Studies of three keratinocyte differentiation markers are described. First, the involucrins of several mammals are identified, facilitating use of this marker in animal models of human disease. The rapid evolution of involucrin has prevented its routine immunochemical identification beyond the primates, but its unusual solubility and its labeling by transglutaminase have permitted detection in rats, cats, and sheep. Second, the re-expression of keratinocyte transglutaminase in carcinoma cells lacking the enzyme is demonstrated. Lack of this enzyme expression has been observed previously in squamous cell carcinomas. The present finding suggests genomic hypermethylation could contribute to this phenomenon and offers an approach to analyzing transcriptional features of the enzyme regulation. Third, the sensitivity of keratinocytes to growth suppression by aflatoxin B1 is reported. The observed toxicity appears to be mediated by aryl hydrocarbon hydroxylase, a metabolic enzyme inducible in keratinocytes by environmental agents. Such expression may be relevant to carcinogenesis in tissues subject to squamous metaplasia as well as in other exposed cell types stimulated to express this biotransformation enzyme.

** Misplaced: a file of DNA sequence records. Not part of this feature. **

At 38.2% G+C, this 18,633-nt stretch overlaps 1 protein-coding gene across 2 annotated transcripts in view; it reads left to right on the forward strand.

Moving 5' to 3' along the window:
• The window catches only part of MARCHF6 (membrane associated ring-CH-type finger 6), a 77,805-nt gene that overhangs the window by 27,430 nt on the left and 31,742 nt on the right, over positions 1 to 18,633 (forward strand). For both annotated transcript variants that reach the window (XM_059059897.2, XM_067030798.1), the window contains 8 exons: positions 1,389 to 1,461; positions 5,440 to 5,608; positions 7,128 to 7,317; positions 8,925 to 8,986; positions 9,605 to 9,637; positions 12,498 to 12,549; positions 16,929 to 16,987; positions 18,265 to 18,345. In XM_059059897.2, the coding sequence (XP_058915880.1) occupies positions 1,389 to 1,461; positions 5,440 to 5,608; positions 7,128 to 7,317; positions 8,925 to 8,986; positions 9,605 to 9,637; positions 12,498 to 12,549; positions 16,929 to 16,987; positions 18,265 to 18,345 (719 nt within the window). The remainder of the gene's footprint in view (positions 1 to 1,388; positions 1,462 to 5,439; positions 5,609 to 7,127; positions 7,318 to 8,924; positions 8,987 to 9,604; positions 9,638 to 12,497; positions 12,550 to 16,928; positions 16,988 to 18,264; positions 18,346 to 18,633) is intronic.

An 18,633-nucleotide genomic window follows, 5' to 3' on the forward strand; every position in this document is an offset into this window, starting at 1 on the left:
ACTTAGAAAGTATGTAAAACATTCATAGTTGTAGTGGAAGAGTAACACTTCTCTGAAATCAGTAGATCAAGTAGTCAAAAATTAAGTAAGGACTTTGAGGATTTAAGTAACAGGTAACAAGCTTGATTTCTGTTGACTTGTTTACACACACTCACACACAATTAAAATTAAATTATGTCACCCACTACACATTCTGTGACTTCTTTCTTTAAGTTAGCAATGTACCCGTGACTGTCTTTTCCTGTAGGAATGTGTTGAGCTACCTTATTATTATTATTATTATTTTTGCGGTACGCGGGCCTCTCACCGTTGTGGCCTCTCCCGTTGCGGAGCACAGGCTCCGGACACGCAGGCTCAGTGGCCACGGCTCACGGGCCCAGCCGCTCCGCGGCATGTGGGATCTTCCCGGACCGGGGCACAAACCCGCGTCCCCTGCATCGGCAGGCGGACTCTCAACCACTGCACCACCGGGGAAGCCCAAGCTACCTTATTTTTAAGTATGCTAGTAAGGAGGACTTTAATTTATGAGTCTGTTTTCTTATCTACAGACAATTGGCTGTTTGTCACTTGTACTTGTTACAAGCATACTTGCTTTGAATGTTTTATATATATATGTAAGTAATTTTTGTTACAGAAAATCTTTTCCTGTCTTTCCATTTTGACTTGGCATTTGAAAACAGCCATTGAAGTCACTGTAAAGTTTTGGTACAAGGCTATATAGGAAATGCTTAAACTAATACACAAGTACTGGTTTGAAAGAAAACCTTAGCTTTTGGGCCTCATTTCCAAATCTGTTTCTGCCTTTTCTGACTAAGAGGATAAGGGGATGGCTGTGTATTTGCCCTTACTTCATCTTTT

|Original language||English (US)|
|Number of pages||5|
|Journal||Journal of the National Cancer Institute. Monographs|
|State||Published - 1992|
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